Early last week, the New York Times Goal Blog contacted USSF President Sunil Gulati by e-mail to address the status of U.S. Men’s National Team Coach Bob Bradley. Bradley has been under hot water after a disappointing performance in this years Gold Cup tournament, capped off by an absolute dismantling at the hands of Mexico in the Final, 4-2. Since that time, as evidenced on this very page, people have been clamoring for the head of the coach who is now six months into his second World Cup cycle as the Men’s boss.
In a rather curt response, Gulati replied to the Time’s inquiry, stating, “We’ll have something to say later this week.” That was Tuesday, June 26th. By Friday, Gulati did have something to say; he wrote a lengthy open letter to U.S. soccer fans exposing his disgust with the behavior of the Mexican fans attending the Gold Cup Final.
Bradley’s name wasn’t mentioned once.
The only inkling of Bradley’s continued relationship with the Federation came in the USSF announcement of September’s friendly matches against Belgium and Costa Rica, where the current Men’s coach was quoted as saying that these games would be “another great opportunity to continue the building process as we move towards the start of 2014 FIFA World Cup qualifying.”
How does one read this situation? American soccer’s leadership and brain trust has been radio silent from the moment the final whistle blew at the Rose Bowl. Not even turbulent international waves created by Tim Howard’s post game Gold Cup presentation rant could drag the Federation out for a statement.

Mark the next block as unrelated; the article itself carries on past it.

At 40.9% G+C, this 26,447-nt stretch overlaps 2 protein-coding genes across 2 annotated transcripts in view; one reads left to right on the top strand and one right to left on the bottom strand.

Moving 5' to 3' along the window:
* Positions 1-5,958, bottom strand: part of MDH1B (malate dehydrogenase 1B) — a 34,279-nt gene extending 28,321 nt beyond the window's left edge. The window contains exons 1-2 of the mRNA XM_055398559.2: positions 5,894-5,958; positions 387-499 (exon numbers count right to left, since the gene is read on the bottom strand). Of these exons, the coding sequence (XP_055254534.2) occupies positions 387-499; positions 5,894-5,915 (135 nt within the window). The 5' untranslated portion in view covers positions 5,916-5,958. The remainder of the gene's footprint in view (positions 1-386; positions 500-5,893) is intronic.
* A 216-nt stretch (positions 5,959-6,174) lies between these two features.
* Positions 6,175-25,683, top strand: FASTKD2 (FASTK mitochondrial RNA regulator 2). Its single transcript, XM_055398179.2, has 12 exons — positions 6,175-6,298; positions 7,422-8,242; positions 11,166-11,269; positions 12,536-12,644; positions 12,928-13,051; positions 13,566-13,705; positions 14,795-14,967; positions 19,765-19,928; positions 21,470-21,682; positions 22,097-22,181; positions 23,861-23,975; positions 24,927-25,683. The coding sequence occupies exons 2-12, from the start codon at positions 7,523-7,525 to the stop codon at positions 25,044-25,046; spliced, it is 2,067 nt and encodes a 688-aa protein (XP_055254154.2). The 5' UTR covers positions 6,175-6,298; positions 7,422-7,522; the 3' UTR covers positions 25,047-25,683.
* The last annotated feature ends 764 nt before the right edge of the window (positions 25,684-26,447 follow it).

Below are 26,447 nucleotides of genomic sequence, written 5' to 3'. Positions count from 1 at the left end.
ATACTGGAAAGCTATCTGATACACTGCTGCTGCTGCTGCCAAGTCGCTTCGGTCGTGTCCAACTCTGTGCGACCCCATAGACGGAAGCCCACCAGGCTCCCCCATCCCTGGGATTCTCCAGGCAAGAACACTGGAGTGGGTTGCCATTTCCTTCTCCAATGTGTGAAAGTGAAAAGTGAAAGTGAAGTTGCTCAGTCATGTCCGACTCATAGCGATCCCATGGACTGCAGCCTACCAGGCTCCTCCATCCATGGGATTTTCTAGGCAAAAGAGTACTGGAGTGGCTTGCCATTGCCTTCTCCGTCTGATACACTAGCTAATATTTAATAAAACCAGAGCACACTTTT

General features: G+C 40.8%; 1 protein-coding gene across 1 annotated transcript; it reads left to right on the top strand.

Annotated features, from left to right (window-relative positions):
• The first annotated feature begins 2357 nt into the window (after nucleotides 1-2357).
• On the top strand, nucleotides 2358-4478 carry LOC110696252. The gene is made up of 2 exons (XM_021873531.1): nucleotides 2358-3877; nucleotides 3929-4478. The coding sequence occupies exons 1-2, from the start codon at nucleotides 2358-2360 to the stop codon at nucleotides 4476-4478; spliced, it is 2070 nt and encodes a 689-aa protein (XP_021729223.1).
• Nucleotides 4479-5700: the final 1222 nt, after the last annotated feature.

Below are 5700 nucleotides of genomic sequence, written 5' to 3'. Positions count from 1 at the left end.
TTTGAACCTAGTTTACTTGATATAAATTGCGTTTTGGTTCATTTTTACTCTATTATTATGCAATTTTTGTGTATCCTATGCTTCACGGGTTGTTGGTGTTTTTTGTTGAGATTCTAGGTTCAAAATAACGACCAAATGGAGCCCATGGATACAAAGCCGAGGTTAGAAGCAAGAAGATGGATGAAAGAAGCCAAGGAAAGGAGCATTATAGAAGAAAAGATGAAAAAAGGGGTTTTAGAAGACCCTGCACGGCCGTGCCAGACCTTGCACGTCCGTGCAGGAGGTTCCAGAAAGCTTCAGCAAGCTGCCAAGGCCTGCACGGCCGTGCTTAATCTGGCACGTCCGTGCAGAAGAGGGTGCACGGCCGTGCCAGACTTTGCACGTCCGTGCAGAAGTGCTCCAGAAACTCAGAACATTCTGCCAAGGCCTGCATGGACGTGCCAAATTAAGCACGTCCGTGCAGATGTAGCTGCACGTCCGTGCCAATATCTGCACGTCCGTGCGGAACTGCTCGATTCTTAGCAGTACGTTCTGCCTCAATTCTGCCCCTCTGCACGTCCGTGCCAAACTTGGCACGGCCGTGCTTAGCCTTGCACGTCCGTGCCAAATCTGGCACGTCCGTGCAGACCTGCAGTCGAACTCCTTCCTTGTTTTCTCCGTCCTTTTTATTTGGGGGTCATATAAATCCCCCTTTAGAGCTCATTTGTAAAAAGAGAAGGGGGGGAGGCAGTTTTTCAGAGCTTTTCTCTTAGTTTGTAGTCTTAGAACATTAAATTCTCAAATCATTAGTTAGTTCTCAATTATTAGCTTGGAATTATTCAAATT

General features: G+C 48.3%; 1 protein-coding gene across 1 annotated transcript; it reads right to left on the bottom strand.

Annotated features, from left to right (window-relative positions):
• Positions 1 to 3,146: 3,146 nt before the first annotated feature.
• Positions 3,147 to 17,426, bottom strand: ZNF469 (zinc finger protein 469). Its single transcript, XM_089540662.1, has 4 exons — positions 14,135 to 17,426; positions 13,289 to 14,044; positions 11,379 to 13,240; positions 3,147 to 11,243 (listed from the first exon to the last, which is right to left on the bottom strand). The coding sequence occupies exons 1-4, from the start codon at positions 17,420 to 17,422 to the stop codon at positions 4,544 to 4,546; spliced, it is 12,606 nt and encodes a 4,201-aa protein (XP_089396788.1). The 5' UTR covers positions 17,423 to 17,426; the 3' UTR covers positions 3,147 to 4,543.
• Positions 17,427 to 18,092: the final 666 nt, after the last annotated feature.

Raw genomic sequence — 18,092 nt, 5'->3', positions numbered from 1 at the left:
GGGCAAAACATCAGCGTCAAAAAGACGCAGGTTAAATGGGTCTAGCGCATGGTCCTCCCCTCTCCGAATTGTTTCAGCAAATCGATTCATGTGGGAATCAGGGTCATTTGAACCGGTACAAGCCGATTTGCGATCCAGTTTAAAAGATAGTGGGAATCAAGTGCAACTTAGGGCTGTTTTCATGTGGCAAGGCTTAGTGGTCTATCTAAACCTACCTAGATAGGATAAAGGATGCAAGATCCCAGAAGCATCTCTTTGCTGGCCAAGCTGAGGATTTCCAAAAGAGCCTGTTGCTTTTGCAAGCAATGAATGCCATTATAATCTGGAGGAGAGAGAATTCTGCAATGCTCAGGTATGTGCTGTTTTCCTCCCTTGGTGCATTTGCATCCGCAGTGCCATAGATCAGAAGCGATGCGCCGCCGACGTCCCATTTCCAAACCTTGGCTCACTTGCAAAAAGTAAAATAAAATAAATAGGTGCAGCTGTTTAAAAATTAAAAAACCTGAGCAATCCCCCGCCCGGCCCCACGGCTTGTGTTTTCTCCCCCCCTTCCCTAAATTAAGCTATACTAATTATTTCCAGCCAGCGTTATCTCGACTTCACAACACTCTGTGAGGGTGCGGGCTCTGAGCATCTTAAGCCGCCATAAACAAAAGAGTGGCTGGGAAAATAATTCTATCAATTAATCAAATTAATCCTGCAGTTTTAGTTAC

In fact, the only evidence of a move forward simply stems from an electronic exchange between a respected reporter in Jack Bell, and the man who pulls all the strings for U.S. Soccer. The statement, as ambiguous as it may be, ignited a nation wide guessing game; does Sunil mean Bradley is out, or will he stand by his coach once more? One simply doesn’t let out this type of information to a mainstream and respected news organization without having the thoughts or intentions to make an announcement, do they?
Perhaps in responding to Jack Bell, Gulati neglected to note the extended holiday weekend, thus changing his plans for an announcement. Maybe he doesn’t want to overshadow the Women’s World Cup with news on the Men’s side. No matter the circumstances, you can’t expect to quietly ignore the issue in order for it to go away.
U.S. Soccer is not the foremost sporting organization in this country, but it shouldn’t act like it’s minor league. If there is a change coming, strike while the fire is hot and let people know that the program is taking a different direction. If they are once again backing Bradley for this Cup cycle, why not say so to end the uncertainty that has surrounded this side?
Right now, the American fan base, much like the current MNT, is in a state of limbo. Don’t make it worse by making promises you do not intend to keep.